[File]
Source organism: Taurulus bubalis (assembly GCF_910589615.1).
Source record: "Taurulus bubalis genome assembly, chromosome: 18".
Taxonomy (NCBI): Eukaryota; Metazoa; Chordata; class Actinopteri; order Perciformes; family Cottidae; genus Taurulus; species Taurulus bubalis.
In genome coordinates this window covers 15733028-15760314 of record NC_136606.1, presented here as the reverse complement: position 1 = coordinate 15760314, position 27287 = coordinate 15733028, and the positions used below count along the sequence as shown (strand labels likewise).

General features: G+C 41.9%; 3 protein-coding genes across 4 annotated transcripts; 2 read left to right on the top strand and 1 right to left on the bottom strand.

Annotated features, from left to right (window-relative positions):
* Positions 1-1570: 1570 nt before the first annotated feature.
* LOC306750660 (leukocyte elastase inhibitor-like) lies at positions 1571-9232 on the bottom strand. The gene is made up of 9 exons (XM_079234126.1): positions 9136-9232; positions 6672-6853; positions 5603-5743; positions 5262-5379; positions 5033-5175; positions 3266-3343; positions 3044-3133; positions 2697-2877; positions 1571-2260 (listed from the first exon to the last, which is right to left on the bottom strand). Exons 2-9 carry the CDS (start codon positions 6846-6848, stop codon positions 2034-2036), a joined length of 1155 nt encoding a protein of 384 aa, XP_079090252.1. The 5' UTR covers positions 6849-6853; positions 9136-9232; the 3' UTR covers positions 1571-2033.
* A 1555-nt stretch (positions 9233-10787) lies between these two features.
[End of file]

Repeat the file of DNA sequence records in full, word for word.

Source organism: Taurulus bubalis (assembly GCF_910589615.1).
Source record: "Taurulus bubalis genome assembly, chromosome: 18".
Taxonomy (NCBI): Eukaryota; Metazoa; Chordata; class Actinopteri; order Perciformes; family Cottidae; genus Taurulus; species Taurulus bubalis.
In genome coordinates this window covers 15733028-15760314 of record NC_136606.1, presented here as the reverse complement: position 1 = coordinate 15760314, position 27287 = coordinate 15733028, and the positions used below count along the sequence as shown (strand labels likewise).

General features: G+C 41.9%; 3 protein-coding genes across 4 annotated transcripts; 2 read left to right on the top strand and 1 right to left on the bottom strand.

Annotated features, from left to right (window-relative positions):
* Positions 1-1570: 1570 nt before the first annotated feature.
* LOC306750660 (leukocyte elastase inhibitor-like) lies at positions 1571-9232 on the bottom strand. The gene is made up of 9 exons (XM_079234126.1): positions 9136-9232; positions 6672-6853; positions 5603-5743; positions 5262-5379; positions 5033-5175; positions 3266-3343; positions 3044-3133; positions 2697-2877; positions 1571-2260 (listed from the first exon to the last, which is right to left on the bottom strand). Exons 2-9 carry the CDS (start codon positions 6846-6848, stop codon positions 2034-2036), a joined length of 1155 nt encoding a protein of 384 aa, XP_079090252.1. The 5' UTR covers positions 6849-6853; positions 9136-9232; the 3' UTR covers positions 1571-2033.
* A 1555-nt stretch (positions 9233-10787) lies between these two features.